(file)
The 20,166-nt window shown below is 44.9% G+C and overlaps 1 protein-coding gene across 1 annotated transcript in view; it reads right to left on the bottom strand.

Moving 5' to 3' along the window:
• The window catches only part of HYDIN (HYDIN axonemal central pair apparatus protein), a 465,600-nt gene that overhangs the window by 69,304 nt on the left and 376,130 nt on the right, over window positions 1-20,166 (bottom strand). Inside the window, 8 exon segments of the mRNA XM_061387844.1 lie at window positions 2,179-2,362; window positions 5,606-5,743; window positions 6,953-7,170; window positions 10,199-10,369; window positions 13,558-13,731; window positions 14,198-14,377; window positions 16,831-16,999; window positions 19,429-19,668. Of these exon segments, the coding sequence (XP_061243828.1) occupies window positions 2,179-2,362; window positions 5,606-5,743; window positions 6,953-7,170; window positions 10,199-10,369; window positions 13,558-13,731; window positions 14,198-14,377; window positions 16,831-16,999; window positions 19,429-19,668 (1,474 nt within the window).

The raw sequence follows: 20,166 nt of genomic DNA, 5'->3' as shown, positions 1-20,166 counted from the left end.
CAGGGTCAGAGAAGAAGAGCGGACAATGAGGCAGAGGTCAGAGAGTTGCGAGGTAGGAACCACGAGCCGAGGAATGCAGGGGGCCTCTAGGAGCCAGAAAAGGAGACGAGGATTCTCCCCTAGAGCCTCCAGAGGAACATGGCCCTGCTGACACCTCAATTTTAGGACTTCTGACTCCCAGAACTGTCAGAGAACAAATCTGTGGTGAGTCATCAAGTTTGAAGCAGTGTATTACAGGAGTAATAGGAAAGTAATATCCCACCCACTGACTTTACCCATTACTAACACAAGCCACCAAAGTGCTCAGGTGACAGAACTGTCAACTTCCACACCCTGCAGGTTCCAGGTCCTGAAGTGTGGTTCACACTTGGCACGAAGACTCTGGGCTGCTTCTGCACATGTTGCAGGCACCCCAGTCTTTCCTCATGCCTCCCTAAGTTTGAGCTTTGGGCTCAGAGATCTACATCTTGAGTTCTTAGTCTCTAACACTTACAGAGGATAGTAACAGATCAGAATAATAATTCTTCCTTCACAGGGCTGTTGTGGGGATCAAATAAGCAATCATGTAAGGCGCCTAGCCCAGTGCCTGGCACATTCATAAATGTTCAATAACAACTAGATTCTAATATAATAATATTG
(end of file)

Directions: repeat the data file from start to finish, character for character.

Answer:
The 20,166-nt window shown below is 44.9% G+C and overlaps 1 protein-coding gene across 1 annotated transcript in view; it reads right to left on the bottom strand.

Moving 5' to 3' along the window:
• The window catches only part of HYDIN (HYDIN axonemal central pair apparatus protein), a 465,600-nt gene that overhangs the window by 69,304 nt on the left and 376,130 nt on the right, over window positions 1-20,166 (bottom strand). Inside the window, 8 exon segments of the mRNA XM_061387844.1 lie at window positions 2,179-2,362; window positions 5,606-5,743; window positions 6,953-7,170; window positions 10,199-10,369; window positions 13,558-13,731; window positions 14,198-14,377; window positions 16,831-16,999; window positions 19,429-19,668. Of these exon segments, the coding sequence (XP_061243828.1) occupies window positions 2,179-2,362; window positions 5,606-5,743; window positions 6,953-7,170; window positions 10,199-10,369; window positions 13,558-13,731; window positions 14,198-14,377; window positions 16,831-16,999; window positions 19,429-19,668 (1,474 nt within the window).

The raw sequence follows: 20,166 nt of genomic DNA, 5'->3' as shown, positions 1-20,166 counted from the left end.
CAGGGTCAGAGAAGAAGAGCGGACAATGAGGCAGAGGTCAGAGAGTTGCGAGGTAGGAACCACGAGCCGAGGAATGCAGGGGGCCTCTAGGAGCCAGAAAAGGAGACGAGGATTCTCCCCTAGAGCCTCCAGAGGAACATGGCCCTGCTGACACCTCAATTTTAGGACTTCTGACTCCCAGAACTGTCAGAGAACAAATCTGTGGTGAGTCATCAAGTTTGAAGCAGTGTATTACAGGAGTAATAGGAAAGTAATATCCCACCCACTGACTTTACCCATTACTAACACAAGCCACCAAAGTGCTCAGGTGACAGAACTGTCAACTTCCACACCCTGCAGGTTCCAGGTCCTGAAGTGTGGTTCACACTTGGCACGAAGACTCTGGGCTGCTTCTGCACATGTTGCAGGCACCCCAGTCTTTCCTCATGCCTCCCTAAGTTTGAGCTTTGGGCTCAGAGATCTACATCTTGAGTTCTTAGTCTCTAACACTTACAGAGGATAGTAACAGATCAGAATAATAATTCTTCCTTCACAGGGCTGTTGTGGGGATCAAATAAGCAATCATGTAAGGCGCCTAGCCCAGTGCCTGGCACATTCATAAATGTTCAATAACAACTAGATTCTAATATAATAATATTG